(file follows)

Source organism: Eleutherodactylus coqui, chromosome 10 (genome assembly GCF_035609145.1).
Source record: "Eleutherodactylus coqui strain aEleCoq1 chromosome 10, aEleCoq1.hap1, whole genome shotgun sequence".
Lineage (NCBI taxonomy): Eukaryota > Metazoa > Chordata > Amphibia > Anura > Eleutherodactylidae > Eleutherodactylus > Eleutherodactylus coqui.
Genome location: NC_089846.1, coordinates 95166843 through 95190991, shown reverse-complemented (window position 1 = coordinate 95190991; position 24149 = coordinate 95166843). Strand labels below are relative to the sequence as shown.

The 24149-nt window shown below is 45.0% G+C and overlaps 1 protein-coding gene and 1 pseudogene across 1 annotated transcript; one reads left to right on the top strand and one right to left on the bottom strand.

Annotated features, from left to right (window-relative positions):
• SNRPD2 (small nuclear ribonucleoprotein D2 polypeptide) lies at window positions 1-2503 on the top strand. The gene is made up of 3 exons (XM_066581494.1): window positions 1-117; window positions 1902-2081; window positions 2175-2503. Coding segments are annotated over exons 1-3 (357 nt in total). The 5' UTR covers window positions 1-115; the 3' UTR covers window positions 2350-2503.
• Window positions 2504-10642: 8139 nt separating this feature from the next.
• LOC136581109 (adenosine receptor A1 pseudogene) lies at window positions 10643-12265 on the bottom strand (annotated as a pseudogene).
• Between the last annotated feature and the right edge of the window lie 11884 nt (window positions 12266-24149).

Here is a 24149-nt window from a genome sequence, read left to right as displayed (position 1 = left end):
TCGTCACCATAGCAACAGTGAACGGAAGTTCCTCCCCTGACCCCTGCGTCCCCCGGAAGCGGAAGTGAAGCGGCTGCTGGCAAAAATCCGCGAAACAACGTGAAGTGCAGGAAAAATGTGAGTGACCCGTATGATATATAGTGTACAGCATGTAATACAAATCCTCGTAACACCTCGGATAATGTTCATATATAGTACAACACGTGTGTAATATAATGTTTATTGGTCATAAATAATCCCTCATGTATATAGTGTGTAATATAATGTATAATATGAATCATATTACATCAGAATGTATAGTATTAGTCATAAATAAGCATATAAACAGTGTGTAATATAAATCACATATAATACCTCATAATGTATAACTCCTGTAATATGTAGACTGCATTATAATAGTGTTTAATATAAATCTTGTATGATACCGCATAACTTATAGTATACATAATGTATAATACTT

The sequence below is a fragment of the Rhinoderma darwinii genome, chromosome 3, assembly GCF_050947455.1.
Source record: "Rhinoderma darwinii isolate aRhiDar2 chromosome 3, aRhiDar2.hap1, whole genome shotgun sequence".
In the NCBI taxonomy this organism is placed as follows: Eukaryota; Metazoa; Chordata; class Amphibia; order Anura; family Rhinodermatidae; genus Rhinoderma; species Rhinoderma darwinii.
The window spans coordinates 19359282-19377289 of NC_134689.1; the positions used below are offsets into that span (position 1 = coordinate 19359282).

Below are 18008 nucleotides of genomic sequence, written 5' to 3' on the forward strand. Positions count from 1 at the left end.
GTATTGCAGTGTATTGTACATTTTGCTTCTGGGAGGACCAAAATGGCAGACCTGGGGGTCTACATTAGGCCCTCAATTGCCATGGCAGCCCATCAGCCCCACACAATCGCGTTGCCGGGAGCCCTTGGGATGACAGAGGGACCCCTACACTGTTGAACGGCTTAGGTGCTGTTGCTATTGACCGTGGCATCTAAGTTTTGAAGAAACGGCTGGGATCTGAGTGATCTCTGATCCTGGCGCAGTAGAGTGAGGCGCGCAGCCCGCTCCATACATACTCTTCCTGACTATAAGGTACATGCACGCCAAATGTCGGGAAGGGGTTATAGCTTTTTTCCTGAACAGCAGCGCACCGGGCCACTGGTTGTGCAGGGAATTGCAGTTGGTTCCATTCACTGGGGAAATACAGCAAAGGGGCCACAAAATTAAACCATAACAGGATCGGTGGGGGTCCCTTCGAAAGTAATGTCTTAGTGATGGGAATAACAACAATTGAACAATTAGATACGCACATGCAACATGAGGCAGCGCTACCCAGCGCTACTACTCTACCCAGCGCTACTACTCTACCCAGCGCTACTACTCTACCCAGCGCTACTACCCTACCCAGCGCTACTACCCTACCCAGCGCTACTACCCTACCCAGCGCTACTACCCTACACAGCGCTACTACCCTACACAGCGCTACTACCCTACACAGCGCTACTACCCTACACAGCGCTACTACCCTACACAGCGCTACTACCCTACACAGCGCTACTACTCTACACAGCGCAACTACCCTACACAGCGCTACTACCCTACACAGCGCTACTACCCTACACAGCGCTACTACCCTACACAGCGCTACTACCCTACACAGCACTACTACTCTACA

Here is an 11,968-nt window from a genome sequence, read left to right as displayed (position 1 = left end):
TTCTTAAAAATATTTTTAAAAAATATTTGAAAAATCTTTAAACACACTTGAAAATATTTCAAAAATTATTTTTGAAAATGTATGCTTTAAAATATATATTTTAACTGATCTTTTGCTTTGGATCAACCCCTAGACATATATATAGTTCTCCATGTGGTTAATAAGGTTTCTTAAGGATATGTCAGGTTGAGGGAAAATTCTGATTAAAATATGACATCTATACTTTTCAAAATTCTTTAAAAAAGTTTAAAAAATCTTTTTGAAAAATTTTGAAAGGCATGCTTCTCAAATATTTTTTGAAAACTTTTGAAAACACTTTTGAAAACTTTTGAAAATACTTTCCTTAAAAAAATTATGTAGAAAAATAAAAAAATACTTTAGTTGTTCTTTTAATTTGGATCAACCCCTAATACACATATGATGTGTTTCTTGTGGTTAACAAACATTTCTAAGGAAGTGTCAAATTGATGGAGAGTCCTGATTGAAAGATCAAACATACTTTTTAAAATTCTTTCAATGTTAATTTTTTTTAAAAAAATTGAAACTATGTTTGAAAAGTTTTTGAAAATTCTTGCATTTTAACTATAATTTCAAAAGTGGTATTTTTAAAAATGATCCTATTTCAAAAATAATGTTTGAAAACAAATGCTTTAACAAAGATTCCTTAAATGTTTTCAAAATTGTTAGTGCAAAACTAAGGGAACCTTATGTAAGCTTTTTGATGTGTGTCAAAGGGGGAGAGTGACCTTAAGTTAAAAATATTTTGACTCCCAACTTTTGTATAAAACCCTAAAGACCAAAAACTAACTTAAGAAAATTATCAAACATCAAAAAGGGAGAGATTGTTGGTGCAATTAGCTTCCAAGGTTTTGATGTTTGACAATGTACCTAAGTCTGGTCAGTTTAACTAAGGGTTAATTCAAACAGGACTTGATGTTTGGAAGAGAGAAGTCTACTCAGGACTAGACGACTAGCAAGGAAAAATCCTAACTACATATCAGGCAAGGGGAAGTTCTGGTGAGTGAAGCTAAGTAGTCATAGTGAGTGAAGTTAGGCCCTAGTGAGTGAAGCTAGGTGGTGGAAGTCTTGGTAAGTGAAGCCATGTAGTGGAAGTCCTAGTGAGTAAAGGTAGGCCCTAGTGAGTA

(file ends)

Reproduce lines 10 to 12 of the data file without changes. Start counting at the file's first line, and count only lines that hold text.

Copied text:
• Between the last annotated feature and the right edge of the window lie 11884 nt (window positions 12266-24149).

Here is a 24149-nt window from a genome sequence, read left to right as displayed (position 1 = left end):
TCGTCACCATAGCAACAGTGAACGGAAGTTCCTCCCCTGACCCCTGCGTCCCCCGGAAGCGGAAGTGAAGCGGCTGCTGGCAAAAATCCGCGAAACAACGTGAAGTGCAGGAAAAATGTGAGTGACCCGTATGATATATAGTGTACAGCATGTAATACAAATCCTCGTAACACCTCGGATAATGTTCATATATAGTACAACACGTGTGTAATATAATGTTTATTGGTCATAAATAATCCCTCATGTATATAGTGTGTAATATAATGTATAATATGAATCATATTACATCAGAATGTATAGTATTAGTCATAAATAAGCATATAAACAGTGTGTAATATAAATCACATATAATACCTCATAATGTATAACTCCTGTAATATGTAGACTGCATTATAATAGTGTTTAATATAAATCTTGTATGATACCGCATAACTTATAGTATACATAATGTATAATACTT